I have been doing well dealing with the death of my husband 8 months ago - and, I know it has not been that long but he was sick over two years. I have been dating a very nice guy and life has been good. But, yesterday, out of the blue, I had these feelings of sadness where I was on the verge of tears all afternoon. I could not pin point exactly why I was feeling so sad or what brought it on or what it was even over. Of course I miss my husband, but it didn't really seem to be about him.... I did have some thoughts about past Easter egg hunts with the kids when I was making up the Easter baskets for them and the grandkids. My entire family was over for Easter and it was wonderful, yet when they left I was back in this weird funk again and had a good cry in the shower, then seemed better...this morning I feel back to myself.... Anyone else ever experience this?
It has been over 3 years for me and while I think I am doing well, I still find tears spring to my eyes at the least little thing.
It has been over five years for me and once in a while I have "one of those days". I'm in a relationship with a man who has been widowed 14 years and he has those trigger days also. We both were married around 49 years and that's too much of a lifetime to expect it to disappear. Being sad is OK I think as long as it doesn't go on and on or deepen into depression. It reminds me of the saying: you can't enjoy a rainbow without both sunshine and rain. Hang in there!
I suspect we all experience times as you describe. I call them "Zingers." It's been 6 years since my wife unexpectedly died. She went to sleep on a Sunday night and did not wake up Monday morning. The doctors said she' had a "Silent Heart attack."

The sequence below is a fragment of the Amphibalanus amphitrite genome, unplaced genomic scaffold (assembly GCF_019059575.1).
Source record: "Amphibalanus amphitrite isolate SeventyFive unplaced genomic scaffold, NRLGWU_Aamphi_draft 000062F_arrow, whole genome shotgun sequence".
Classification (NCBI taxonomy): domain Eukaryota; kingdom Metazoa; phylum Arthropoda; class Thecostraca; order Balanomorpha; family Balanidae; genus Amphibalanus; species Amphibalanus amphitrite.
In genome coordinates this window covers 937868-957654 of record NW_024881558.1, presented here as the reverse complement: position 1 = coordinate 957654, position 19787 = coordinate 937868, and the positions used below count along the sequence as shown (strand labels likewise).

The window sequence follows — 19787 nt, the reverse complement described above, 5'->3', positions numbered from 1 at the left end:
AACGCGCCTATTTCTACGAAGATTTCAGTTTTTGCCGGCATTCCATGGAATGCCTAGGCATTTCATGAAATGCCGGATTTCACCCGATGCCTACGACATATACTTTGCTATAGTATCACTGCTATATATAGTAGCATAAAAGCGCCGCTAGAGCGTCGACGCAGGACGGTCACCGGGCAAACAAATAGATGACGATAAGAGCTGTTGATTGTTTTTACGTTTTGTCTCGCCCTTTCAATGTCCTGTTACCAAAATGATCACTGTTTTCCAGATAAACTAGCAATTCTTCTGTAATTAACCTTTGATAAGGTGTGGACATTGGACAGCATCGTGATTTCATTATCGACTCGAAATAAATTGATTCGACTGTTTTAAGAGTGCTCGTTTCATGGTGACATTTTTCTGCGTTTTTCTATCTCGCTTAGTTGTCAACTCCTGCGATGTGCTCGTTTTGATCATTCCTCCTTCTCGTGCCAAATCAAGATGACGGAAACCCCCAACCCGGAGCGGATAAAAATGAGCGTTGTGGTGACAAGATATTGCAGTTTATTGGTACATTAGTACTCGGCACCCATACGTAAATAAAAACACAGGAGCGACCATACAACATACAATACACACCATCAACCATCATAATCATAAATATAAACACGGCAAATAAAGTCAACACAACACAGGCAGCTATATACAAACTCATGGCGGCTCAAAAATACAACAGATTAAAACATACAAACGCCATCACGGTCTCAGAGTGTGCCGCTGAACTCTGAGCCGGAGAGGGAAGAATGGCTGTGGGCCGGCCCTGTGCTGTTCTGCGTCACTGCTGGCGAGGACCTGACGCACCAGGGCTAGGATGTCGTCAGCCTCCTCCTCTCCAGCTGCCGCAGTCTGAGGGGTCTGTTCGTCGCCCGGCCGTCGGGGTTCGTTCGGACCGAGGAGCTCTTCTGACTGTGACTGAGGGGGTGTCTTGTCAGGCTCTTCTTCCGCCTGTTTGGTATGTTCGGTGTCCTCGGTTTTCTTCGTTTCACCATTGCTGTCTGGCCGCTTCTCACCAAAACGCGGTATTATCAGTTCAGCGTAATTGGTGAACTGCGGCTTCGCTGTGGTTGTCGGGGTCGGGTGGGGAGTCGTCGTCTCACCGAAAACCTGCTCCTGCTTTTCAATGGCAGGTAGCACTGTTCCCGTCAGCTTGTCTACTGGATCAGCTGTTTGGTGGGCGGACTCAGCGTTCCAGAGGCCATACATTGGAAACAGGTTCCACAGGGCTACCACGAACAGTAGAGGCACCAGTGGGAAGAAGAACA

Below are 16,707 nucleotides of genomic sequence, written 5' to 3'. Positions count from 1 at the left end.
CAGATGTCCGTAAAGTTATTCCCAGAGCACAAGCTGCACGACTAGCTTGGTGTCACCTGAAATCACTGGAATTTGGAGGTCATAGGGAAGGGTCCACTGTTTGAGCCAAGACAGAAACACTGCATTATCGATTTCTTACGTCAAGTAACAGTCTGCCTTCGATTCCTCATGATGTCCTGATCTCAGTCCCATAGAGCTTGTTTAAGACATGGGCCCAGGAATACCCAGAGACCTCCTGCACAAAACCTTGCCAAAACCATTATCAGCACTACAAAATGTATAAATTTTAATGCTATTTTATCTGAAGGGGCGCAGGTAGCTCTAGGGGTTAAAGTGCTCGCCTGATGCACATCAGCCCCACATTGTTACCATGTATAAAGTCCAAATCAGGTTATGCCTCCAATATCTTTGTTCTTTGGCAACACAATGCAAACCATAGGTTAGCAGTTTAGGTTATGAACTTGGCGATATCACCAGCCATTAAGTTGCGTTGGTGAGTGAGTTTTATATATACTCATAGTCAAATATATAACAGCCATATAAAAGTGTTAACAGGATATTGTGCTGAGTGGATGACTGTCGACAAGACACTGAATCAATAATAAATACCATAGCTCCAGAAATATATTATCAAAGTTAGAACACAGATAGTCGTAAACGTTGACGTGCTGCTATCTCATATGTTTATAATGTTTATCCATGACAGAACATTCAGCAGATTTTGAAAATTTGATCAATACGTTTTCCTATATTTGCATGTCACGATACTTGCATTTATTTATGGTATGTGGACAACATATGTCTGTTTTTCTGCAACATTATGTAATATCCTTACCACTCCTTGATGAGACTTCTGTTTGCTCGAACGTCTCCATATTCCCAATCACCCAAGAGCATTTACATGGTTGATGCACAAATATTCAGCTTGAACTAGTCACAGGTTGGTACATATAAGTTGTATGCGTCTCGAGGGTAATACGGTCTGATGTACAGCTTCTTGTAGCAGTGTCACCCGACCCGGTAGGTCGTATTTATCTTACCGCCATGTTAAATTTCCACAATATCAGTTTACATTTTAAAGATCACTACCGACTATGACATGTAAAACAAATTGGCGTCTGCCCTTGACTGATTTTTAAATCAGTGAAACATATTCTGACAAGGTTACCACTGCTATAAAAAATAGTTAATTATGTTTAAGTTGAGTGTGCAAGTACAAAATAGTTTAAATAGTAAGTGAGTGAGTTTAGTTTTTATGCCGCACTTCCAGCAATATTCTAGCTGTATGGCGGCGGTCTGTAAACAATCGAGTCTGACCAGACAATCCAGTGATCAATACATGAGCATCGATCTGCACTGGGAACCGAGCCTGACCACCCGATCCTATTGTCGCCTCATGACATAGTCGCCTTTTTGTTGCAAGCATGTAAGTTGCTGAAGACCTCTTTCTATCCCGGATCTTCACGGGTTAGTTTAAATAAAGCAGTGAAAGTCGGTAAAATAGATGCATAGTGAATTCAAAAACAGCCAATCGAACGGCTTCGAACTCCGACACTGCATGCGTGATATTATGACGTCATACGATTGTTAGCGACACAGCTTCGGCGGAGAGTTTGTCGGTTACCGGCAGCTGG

For me, the cause is generally something I am watching on TV and suddenly I'm back crying and sometimes it's as bad as within the first few days after her death. Other times, it nowhere near that intense and I'm back to my normal self within a few minutes. One day, I was standing out on the deck, it was 32 degrees and it was snowing. There was no real breeze and the snowflakes were very large. I could actually hear the flakes falling through the pine trees, a kind of shhhhh sound. I started to cry. what was occurring was why we moved here permanently upon our retirements and she was not with me to experience the sights and sound. For some reason it not only triggered thoughts of my loss, but also triggered how lonely I was.
When these occur, I don't struggle with them, instead, I cry my way through them and out the other side thinking of how wonderful my life with Susan was and how thankful that we had those years together.
Even if you're not fully aware of it - you are still grieving ...
Your mind is not going to let you forget no matter what you have going on. Triggers are everywhere, they spark memories especially around holidays, B-days, anniverseries, special occasions, etc ...
Dez, I can absolutely relate to your situation. It's been almost nine months since my husband died, but he was sick for two years. I'm also dating a supportive guy, and things in life are going well most of the time. He and my friends and family are very understanding when I have one of these situations, which I call grief attacks. It can be anything, anything, that gets to you. I've had minor things set me back for days of moping and crying, while bigger things don't bother me much at all. I think we just have to try to accept that grief attacks are going to happen. We can prepare for some of the triggers, but we could never prepare for all of them. I think it's not unexpected, as Frank said, we just have to cry through it.